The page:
At the last census in 2011, the town of White River in Mpumalanga recorded 16,639 residents. Along with several other missions students, I happened by there in 1997 and was impressed by the agricultural lifestyle: colder in the morning, fresher, less noise, physical labour, but surrounded by green things and iron-rich soil that is just about burgundy.
We saw a little publisher in the town called Emmanuel Press, at that time managed by a gentleman that resembled Colonel Sanders, but without the dark framed spectacles.
David Newington has since fallen asleep.
Strange, all these years later – and because we’re in a lockdown – I decided to make use of free online courses that they offer and I’ve been at it fairly regularly. For a long time I’ve wanted to study theology. I’ve heard it described as the ‘queen of the sciences’ because it lies at the summit of a type of Unified field theory, that collates everything that can be discovered about God from all the other scientific disciplines and in fact leaps over the barrier of what we can discover about God from logic and observation of his creation and into the territory of what God says about Himself in Scripture.
So, I’m happily studying the first module and its basic stuff. But what I like about Scripture is that one verse can slam through your eyelids, cause you to suck in your breath, fire up your brain and tug some nose hairs on its way out.
A verse can have a profound effect. Because the Word is alive.
I read a lot, and Scripture is the only place where I find this happens.
“For we must all appear before the judgment seat of Christ, so that each of us may receive what is due us for the things done while in the body, whether good or bad.”
The context is Paul contrasting our earthly bodies with our heavenly home, and us wanting to please Him, whether in our tents (earthly bodies) or at home in His presence. And then Paul reminds us that we have to give an account for the things we have done in the body, whether good or bad.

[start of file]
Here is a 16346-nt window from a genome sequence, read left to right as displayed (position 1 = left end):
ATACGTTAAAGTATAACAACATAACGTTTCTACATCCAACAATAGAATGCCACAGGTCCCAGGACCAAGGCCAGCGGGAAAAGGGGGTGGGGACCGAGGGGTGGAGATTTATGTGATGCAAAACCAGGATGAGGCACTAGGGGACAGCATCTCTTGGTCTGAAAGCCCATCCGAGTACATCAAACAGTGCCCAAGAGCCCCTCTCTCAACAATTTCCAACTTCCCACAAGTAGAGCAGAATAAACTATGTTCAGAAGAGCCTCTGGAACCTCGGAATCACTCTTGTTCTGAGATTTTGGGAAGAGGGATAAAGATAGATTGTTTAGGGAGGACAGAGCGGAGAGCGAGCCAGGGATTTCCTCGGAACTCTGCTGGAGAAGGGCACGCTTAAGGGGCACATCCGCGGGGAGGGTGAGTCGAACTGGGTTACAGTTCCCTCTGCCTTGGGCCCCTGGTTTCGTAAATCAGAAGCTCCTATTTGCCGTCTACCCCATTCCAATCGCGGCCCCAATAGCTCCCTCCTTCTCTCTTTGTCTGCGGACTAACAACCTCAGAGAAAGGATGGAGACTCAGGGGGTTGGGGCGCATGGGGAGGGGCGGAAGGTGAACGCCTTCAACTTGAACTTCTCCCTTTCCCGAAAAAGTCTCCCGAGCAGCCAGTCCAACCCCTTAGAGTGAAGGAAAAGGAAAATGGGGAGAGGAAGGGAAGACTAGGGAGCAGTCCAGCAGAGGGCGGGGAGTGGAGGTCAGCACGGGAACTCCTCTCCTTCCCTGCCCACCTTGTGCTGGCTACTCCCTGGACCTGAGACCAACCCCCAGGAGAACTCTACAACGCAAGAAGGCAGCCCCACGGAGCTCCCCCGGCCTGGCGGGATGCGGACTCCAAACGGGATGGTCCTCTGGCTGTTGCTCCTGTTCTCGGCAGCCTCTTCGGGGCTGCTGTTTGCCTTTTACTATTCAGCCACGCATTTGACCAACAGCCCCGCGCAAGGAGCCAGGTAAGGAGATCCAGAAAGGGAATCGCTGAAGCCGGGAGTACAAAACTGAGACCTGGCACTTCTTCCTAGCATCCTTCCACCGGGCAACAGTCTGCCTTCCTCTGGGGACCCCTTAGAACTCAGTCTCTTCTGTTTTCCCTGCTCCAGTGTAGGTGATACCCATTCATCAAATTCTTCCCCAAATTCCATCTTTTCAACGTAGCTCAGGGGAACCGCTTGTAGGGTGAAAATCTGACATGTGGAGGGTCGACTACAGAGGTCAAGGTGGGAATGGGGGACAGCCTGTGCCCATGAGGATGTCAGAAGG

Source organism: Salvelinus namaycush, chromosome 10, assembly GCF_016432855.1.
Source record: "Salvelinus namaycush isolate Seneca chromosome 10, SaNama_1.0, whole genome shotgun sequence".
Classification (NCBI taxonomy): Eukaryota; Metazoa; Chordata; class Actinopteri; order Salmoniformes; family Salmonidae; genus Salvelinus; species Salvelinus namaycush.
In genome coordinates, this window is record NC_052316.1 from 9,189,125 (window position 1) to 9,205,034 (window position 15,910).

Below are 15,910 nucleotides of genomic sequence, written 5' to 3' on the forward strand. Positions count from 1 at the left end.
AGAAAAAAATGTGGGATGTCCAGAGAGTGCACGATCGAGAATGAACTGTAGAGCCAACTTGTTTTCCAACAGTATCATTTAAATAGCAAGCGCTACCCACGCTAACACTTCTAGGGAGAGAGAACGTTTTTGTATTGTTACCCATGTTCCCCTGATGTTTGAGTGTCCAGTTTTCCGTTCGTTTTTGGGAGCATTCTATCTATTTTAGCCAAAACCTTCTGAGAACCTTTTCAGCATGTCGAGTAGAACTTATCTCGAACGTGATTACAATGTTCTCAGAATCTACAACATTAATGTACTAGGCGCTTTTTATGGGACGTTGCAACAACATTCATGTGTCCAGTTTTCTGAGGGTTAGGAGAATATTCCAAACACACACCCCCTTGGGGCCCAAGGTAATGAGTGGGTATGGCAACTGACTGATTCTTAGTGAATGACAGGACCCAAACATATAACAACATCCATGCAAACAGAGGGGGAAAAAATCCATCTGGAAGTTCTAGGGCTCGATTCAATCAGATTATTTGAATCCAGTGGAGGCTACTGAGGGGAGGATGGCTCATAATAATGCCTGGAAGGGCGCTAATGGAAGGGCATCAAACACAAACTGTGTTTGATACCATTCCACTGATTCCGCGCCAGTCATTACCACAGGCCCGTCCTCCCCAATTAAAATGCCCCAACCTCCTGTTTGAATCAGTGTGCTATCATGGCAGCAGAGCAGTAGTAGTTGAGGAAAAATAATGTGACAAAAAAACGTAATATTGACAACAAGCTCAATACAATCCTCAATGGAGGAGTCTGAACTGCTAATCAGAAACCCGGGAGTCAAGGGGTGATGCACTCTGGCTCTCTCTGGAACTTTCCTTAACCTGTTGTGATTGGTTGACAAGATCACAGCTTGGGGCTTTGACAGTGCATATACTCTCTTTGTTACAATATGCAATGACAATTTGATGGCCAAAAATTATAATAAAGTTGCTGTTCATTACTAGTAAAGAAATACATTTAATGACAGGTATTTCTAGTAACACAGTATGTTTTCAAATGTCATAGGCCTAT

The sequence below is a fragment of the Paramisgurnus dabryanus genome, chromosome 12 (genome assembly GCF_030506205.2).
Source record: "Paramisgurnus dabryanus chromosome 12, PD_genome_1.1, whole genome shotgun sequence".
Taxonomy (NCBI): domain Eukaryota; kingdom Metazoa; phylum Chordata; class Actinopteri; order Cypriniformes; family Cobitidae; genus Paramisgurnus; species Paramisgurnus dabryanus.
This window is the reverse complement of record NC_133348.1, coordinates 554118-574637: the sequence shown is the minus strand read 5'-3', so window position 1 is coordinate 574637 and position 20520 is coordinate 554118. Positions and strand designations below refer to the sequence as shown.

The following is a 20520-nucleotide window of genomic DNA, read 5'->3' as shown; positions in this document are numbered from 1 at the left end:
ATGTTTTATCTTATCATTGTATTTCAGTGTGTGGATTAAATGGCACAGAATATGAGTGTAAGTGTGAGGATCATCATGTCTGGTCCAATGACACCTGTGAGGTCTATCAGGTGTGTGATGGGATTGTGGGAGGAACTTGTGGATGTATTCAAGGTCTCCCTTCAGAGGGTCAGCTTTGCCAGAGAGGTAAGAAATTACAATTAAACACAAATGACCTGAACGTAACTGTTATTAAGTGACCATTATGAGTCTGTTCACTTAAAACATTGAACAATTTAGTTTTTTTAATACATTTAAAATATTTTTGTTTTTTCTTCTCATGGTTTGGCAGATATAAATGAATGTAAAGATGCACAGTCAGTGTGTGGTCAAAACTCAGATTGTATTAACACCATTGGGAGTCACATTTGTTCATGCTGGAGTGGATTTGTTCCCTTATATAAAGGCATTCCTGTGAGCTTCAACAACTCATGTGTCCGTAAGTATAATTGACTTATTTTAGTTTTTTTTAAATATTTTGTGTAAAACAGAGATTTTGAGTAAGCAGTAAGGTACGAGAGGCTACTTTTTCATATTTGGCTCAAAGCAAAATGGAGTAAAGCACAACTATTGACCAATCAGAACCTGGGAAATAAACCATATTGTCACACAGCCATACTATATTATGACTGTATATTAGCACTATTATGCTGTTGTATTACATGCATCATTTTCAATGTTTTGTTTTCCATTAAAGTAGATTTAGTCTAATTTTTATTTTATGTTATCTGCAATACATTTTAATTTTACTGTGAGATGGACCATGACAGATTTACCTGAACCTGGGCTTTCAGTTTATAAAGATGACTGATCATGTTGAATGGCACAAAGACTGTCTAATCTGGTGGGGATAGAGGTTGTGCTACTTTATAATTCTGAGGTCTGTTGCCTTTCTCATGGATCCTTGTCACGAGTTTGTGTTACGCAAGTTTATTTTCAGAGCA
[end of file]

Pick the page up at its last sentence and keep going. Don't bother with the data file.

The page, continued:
The unbeliever appears before the great white throne of judgement. The Christian appears before the bema (judgement seat of Christ). As Paul notes, when apart from the body the Christian is at home with the Lord. There is no question of his or her eternal destiny. It is heaven. The judgement seat of Christ resolves the issue of what the Christian’s reward looks like.
Faith is expressed in actions and those actions are judged. The apostle James wrote that faith without works is dead. I figure, works without the right motivation is just sweat.
The Father knows our motivations and in the light of His word, he evaluates in all the things that we have done.
I read this verse and wondered…any of the things that I have thought and turned into action, or have said, or have actually done, how much of it has been ‘for Christ’? It’s a question without my being able to resolve it. How do I know what my motivations are? I’m capable of deceiving myself and only He can show me.
When I first ventured to White River, it was the year when I remember asking the question, what would He say to me at the end? Would it be ‘well done’?
Well, I could obsess about the question and sigh and pace around like Hamlet, or I could do what Paul wrote about: forgetting what lies behind and reaching for Christ, the goal, the prize, I strain towards what is ahead.
The lazy servant in the parable (Matthew 25) didn’t do anything with his Master’s investment but buried it in the ground. I can briefly engage in some contemplation about what my motivation has been up to this point…have I done it for Christ? Or what have I done for Christ? But sooner rather than later, contemplation has served its purpose and I stop looking into my own heart (yuck) and I start looking into Scripture and then put the first foot forward again.
In this lockdown, would it be hard to convince you that it seems I’ve taken as many steps backwards as forwards?
And then I start looking into Scripture and then put the first foot forward again.